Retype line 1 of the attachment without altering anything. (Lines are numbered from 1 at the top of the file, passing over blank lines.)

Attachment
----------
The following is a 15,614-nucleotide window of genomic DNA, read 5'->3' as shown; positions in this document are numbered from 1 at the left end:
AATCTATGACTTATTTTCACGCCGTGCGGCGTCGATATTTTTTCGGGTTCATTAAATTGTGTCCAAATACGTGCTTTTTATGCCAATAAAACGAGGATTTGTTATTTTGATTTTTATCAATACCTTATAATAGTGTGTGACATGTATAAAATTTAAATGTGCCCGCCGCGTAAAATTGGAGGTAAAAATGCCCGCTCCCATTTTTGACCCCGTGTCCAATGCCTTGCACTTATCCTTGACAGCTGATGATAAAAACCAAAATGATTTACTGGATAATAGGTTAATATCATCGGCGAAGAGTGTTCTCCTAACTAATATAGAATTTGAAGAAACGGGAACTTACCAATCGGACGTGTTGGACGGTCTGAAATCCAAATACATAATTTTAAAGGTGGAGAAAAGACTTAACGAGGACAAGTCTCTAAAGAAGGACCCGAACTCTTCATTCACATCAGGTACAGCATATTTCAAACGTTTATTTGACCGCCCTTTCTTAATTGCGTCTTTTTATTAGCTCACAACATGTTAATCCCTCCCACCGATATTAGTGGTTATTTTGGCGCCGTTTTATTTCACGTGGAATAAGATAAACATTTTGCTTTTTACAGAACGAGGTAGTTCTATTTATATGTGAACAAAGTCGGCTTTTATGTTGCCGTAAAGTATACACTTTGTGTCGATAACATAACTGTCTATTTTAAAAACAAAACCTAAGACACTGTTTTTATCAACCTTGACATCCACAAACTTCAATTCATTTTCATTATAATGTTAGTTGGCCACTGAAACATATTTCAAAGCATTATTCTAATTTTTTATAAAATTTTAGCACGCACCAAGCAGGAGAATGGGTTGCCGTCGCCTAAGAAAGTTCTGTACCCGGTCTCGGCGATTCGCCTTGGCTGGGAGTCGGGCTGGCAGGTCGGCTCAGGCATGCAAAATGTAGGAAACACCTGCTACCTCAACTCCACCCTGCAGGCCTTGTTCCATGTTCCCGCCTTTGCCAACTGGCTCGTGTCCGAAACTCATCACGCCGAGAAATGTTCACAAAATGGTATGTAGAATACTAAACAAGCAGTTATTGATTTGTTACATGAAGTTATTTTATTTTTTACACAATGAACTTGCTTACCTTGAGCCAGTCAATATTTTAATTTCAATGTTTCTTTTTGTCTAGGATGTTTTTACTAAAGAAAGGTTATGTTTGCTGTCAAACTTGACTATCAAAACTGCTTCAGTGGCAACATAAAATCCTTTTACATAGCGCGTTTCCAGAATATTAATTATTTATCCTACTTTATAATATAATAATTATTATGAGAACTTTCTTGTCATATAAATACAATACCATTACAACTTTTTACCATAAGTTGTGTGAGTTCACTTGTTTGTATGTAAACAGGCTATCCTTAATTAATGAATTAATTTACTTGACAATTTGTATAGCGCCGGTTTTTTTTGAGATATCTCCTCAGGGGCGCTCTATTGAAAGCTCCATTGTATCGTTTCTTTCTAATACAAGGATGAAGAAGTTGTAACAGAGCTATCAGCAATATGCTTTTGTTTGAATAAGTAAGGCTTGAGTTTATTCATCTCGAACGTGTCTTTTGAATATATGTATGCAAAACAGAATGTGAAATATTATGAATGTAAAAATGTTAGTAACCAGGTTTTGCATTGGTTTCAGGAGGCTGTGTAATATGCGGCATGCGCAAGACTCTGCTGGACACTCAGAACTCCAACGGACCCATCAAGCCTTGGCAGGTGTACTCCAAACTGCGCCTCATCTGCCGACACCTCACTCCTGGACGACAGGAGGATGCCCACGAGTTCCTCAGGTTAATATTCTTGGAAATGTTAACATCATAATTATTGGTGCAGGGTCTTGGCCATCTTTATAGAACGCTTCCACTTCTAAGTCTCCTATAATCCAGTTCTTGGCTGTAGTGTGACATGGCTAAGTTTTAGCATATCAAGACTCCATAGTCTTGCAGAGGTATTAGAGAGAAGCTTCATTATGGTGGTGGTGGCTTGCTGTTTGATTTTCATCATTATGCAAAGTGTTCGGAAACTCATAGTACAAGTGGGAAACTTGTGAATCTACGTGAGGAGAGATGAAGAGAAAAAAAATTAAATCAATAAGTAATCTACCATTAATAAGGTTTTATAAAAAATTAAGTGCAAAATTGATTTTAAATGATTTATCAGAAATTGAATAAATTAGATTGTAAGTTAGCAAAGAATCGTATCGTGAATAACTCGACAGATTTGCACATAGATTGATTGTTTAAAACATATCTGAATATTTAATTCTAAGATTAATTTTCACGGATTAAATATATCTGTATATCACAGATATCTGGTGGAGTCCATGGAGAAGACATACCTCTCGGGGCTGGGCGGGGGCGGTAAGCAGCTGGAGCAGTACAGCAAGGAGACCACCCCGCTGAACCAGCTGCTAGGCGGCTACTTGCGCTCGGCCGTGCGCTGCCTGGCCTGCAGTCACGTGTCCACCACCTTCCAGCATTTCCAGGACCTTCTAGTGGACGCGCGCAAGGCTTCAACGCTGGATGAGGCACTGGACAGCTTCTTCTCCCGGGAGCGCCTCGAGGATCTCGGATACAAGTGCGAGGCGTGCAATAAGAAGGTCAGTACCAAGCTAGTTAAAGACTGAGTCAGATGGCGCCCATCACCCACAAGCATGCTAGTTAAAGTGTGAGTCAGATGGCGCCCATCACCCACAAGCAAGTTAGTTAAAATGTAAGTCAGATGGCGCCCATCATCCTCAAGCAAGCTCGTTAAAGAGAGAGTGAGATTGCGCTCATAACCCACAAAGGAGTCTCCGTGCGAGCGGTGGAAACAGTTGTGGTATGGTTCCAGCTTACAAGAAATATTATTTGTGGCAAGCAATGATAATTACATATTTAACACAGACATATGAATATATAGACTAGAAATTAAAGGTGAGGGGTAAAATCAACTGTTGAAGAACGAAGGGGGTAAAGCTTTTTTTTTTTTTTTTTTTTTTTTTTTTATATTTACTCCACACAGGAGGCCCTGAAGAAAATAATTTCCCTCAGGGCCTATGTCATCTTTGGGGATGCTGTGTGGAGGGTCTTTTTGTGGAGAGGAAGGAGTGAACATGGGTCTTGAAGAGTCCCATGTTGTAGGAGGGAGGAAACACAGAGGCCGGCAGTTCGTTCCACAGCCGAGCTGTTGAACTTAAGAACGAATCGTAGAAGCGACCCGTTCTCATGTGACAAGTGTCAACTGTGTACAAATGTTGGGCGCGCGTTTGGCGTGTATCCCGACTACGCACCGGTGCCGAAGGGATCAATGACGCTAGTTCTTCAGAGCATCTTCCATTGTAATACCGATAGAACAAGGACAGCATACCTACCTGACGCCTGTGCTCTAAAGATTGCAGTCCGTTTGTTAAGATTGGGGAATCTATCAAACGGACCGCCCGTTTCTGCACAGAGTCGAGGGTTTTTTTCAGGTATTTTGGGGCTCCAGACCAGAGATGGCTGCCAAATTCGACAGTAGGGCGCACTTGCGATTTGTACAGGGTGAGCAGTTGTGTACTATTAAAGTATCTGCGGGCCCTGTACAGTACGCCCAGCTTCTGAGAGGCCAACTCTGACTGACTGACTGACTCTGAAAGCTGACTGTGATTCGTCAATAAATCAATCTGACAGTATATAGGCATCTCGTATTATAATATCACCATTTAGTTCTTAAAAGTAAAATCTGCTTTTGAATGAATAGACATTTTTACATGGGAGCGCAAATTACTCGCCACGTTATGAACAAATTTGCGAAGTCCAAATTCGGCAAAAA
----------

The following is a 15,614-nucleotide window of genomic DNA, read 5'->3' as shown; positions in this document are numbered from 1 at the left end: